Sleeping Ministers, the Deve Gowda legacy
The night before a class test or annual examination, one ambition overtook all others: I would be the Minister for Sleep. I was aware that there was no such portfolio, but therein would be my life-changing contribution. I would ensure that no one was forced to keep awake when she was in dire need of sleep. I am no longer sure whether that single agenda would win me an election, and so I have refrained from fighting any. In early 2012, the Supreme Court passed a landmark judgment: the Right to Sleep was a fundamental right.
“Sleep is essential for a human being to maintain the delicate balance of health necessary for its very existence and survival. Sleep is, therefore, a fundamental and basic requirement without which the existence of life itself would be in peril,” the court said.
There is still no Ministry for Sleep, but there are of course many sleeping ministers. A few months ago, the Chief Minister of Karnataka said that he was suffering from OSA (Obstructive Sleep Apnea), and this resulted in his dozing off on the floor of the House. But this was not before he denied sleeping in the Legislative Assembly:
“I was not sleeping. Who told you? It is not correct,” Siddaramaiah said to reporters’ questions.”I was very much attentive. I was listening to that (debate),” the Chief Minister said. Of course, he is not alone. State Minister for Forests and Environment and District minister-in-charge Ramanath Rai is a veteran at dozing off during public functions. The minister is known to have once asked his PA to help him wear his shoes after a short nap. And then of course denying it: ‘I never sleep in the Assembly; sometimes after lunch I close my eyes for some moments, but that should not be mistaken for sleep. I neither sleep in the assembly, nor do I watch blue films during the assembly session unlike some BJP minister and MLAs’.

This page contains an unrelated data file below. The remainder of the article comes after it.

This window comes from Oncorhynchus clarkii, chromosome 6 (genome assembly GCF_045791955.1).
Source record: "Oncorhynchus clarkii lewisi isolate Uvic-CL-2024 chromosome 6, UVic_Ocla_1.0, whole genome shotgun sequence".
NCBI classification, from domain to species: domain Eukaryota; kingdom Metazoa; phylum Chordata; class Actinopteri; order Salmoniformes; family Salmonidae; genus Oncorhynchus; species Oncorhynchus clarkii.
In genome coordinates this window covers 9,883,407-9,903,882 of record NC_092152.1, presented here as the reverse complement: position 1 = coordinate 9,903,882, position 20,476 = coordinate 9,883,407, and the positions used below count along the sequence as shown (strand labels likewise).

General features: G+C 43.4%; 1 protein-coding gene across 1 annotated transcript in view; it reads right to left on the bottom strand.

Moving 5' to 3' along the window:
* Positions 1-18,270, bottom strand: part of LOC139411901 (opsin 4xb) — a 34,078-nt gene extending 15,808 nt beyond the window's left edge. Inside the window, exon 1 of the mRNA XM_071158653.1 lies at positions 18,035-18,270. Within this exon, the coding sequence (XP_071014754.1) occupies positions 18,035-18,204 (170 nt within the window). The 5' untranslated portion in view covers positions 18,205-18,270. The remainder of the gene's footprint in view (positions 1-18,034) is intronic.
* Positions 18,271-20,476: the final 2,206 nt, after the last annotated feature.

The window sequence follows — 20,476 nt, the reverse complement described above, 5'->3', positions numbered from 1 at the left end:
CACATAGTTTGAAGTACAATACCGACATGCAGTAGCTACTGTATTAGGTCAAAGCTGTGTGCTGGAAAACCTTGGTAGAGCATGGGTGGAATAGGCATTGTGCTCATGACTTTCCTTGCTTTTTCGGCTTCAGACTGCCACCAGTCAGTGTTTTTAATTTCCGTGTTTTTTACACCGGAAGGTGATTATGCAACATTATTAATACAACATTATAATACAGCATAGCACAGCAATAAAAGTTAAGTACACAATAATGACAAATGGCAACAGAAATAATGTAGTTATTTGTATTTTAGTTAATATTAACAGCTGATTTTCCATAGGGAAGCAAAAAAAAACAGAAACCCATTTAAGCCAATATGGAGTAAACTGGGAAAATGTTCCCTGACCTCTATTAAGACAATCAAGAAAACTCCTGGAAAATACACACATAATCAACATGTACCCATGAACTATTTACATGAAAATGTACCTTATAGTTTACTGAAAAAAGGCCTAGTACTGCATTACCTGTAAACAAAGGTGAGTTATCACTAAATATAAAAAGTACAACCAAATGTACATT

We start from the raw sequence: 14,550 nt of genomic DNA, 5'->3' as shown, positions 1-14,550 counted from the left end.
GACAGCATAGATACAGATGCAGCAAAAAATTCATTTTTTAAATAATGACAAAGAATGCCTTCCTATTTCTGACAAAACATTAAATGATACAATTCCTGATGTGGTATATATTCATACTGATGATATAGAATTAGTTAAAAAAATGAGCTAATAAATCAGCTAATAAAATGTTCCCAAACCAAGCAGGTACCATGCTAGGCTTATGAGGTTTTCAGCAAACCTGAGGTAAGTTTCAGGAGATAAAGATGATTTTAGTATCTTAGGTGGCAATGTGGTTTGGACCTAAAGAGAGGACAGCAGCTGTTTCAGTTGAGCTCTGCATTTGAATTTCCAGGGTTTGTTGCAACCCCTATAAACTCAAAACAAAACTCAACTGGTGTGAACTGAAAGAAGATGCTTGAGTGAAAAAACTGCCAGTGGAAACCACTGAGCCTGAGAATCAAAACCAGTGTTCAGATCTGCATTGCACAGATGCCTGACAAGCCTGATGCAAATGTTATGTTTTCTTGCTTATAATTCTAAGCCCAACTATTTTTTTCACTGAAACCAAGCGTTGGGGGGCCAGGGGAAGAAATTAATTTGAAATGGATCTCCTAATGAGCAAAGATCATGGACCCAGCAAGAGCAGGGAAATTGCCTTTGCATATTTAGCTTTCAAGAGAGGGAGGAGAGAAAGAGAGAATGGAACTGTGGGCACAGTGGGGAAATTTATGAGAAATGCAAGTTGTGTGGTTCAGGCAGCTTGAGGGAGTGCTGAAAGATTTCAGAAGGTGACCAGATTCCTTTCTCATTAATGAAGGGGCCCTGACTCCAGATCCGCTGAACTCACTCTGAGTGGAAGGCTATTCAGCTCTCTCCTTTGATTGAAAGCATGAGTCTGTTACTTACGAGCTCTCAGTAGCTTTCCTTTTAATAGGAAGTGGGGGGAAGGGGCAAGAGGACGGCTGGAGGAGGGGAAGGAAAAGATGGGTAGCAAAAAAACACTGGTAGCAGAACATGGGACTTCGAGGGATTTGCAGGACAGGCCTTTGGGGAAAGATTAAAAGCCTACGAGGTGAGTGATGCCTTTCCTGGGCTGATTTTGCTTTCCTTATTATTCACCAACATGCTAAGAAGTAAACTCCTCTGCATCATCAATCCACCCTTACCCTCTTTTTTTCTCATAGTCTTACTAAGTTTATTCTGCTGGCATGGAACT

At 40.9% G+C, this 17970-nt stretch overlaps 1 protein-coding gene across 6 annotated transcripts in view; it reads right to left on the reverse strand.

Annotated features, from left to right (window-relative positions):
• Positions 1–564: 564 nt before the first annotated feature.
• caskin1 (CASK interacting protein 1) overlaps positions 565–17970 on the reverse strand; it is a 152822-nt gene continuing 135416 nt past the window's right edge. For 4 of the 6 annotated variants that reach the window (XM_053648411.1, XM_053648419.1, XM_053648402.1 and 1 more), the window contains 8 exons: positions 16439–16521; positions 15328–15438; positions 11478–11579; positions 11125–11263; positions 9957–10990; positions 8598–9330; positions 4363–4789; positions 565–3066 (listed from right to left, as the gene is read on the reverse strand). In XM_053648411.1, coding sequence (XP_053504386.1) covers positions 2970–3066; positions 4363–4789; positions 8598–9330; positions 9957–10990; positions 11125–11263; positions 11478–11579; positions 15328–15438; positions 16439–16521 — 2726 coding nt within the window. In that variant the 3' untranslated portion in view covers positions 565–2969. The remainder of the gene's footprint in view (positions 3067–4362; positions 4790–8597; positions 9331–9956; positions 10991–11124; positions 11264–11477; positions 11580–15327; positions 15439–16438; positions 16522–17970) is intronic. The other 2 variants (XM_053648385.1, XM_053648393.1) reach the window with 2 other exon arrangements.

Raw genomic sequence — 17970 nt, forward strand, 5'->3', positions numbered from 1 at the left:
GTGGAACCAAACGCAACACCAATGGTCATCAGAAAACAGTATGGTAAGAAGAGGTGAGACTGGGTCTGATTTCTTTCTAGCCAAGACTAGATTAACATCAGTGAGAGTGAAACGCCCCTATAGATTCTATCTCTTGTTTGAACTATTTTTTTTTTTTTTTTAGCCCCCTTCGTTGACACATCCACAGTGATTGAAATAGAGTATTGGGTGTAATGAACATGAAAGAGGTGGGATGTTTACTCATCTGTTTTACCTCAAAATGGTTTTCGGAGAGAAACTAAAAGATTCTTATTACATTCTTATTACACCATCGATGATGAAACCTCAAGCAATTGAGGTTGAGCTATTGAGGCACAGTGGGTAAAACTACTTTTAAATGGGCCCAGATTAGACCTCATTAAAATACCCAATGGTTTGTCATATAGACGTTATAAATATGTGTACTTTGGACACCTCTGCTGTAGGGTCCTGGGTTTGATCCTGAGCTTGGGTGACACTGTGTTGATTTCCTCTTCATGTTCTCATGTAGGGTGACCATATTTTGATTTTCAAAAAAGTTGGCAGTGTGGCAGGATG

A few months ago, IBN ran a photo story on eighteen politicians caught sleeping on the job — it included Pranab Mukherjee, Rahul Gandhi, Smriti Irani, among others.
What is it about sleeping Parliamentarians that tickles — and annoys — us? This in spite of Winston Churchill’s famous advocacy of afternoon siestas: ‘“Nature has not intended mankind to work from eight in the morning until midnight without that refreshment of blessed oblivion which, even if it only lasts twenty minutes, is sufficient to renew all the vital forces.”
If anyone deserved the Ministry of Sleep portfolio it was H. D. Deve Gowda, the Sleeping Prime Minister, as R. K. Laxman famously immortalized him in his cartoons:
Which begs the question — Should the Right to Not Be Photographed While Sleeping be made a Fundamental Right?